Ask if meat products can be swapped with vegetables, mushrooms or tofu to suit dietary needs.
Bring Your Own Food
Carry a small supply of prepared snacks or protein powder in case you cannot find suitable items.
Have a Backup Plan
Identify nearby alternative eateries in case the first choice does not work out.
Vegetarian Food at Hawker Centres
Hawker centres offer a good range of vegetarian options. Here are some recommended stalls and dishes to try:
|Chomp Chomp Food Centre
|Lau Dai Vegetarian Stall
|Lor mee, carrot cake, fried bee hoon
|Tiong Bahru Food Centre
|Tiong Bahru Qi Tian Shi
|Mushroom and tofu claypot rice
|Amoy Street Food Centre
|Hong Kee Vegetarian
|Mock chicken rice, mock char siew rice
|Maxwell Food Centre
|China Street Fritters
|Vegan crepe rolls
|Golden Mile Food Centre
|South Indian thali set
Notable Vegetarian Restaurants
In addition to hawker fare, Singapore boasts many excellent full-service vegetarian restaurants. Recommended spots include:
Famous for its Chinese-style vegetarian cuisine. Offers creative dishes like “no-duck” noodles, jackfruit yong tau fu, and vegan seafood hor fun.
Greens & Greens
Casual vegetarian cafe serving wholesome sandwiches, salads, pastas and desserts. Great for a quick vegan bite.
Upscale fine-dining restaurant located at the Grand Hyatt. Specialises in artfully-plated modern vegetarian degustation menus.
Chain eatery crafting delicious plant-based burgers, nuggets and sides. Also has shakes made with non-dairy milk.
Long-established restaurant featuring refined temple cuisine. Offers set menus and a la carte Chinese vegetarian dishes.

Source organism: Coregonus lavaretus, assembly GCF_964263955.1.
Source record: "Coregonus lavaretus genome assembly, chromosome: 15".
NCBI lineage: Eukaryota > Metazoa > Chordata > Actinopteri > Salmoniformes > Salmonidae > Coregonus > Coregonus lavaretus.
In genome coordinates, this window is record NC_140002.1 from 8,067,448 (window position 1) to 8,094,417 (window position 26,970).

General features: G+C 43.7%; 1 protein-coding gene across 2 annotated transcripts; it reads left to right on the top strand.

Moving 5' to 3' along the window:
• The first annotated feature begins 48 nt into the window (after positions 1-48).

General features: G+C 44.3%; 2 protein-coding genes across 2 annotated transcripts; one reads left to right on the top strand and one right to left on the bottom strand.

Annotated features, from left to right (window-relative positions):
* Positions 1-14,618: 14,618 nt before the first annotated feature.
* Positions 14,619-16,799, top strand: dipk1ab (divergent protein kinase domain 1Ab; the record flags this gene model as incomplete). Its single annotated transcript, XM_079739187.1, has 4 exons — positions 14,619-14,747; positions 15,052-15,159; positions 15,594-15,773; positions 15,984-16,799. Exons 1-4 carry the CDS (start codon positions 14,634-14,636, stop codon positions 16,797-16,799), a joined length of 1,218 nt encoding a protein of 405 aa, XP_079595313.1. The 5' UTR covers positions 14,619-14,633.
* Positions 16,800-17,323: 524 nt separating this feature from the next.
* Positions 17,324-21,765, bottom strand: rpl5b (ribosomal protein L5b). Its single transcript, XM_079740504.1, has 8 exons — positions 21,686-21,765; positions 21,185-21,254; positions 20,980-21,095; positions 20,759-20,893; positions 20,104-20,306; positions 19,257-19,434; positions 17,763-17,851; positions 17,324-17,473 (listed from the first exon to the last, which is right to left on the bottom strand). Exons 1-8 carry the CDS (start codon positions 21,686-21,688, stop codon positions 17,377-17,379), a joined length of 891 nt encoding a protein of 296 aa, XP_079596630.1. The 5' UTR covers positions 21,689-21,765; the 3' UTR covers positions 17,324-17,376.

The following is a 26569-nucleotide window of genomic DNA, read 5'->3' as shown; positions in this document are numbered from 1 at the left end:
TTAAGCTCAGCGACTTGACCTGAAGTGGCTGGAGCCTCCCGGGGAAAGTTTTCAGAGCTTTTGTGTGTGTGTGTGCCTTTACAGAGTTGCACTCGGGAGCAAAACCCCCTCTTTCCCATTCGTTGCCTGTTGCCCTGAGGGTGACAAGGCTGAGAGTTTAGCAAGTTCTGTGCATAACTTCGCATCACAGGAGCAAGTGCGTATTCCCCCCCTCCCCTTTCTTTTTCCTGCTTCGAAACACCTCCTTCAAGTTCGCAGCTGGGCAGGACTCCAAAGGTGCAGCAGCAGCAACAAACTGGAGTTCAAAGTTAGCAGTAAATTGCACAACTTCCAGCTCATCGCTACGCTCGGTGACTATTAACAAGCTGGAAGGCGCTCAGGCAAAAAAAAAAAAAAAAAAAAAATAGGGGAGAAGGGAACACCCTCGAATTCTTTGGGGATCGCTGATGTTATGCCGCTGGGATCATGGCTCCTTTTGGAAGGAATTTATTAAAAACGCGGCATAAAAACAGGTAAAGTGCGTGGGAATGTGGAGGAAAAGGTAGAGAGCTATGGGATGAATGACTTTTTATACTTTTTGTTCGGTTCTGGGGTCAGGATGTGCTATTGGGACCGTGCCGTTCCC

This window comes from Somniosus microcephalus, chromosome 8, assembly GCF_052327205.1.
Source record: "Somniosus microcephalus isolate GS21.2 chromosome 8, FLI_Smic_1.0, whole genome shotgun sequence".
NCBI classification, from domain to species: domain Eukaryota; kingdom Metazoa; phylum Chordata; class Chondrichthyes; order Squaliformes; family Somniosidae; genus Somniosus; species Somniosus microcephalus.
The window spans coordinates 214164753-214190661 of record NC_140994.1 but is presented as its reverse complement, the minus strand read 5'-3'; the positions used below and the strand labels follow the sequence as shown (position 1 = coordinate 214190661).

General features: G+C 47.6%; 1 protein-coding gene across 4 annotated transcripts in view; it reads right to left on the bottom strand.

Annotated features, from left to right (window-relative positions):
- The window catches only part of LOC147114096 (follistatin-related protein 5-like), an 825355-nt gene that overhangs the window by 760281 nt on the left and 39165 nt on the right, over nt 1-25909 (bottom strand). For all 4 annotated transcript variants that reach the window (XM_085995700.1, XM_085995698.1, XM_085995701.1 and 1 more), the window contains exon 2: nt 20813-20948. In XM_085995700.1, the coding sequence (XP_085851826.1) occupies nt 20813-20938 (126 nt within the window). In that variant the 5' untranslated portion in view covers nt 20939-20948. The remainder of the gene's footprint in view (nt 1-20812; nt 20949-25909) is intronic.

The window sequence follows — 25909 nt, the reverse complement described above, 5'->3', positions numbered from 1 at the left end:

Modest chain dotted across Singapore serving classic South Indian vegetarian meals on banana leaves.
Groceries for Home Cooking
Well-stocked supermarkets make sourcing ingredients for vegetarian home cooking convenient. Recommended places to shop include:
Extensive range of fruits, vegetables, dairy products, mock meats and vegan speciality items.
Good variety of fresh and packaged Asian vegetarian ingredients at affordable prices.
Chinese supermarket chain with mock meat, tauhu and soy-based vegetarian items.
Shops along Serangoon Road sell all sorts of South Asian vegetarian ingredients and spices.
Sprawling 24-hour department store well-stocked with Indian groceries and mock meats.
In summary, Singapore offers diverse and delectable vegetarian food options. From Chinese mock meat dishes to Indian specialities, fusion creations and international cuisines, there are ample meat-free dining choices for vegetarian visitors and residents. With vegetarianism on the rise and culinary creativity ever-flowing, the plant-based food scene here continues to expand and improve.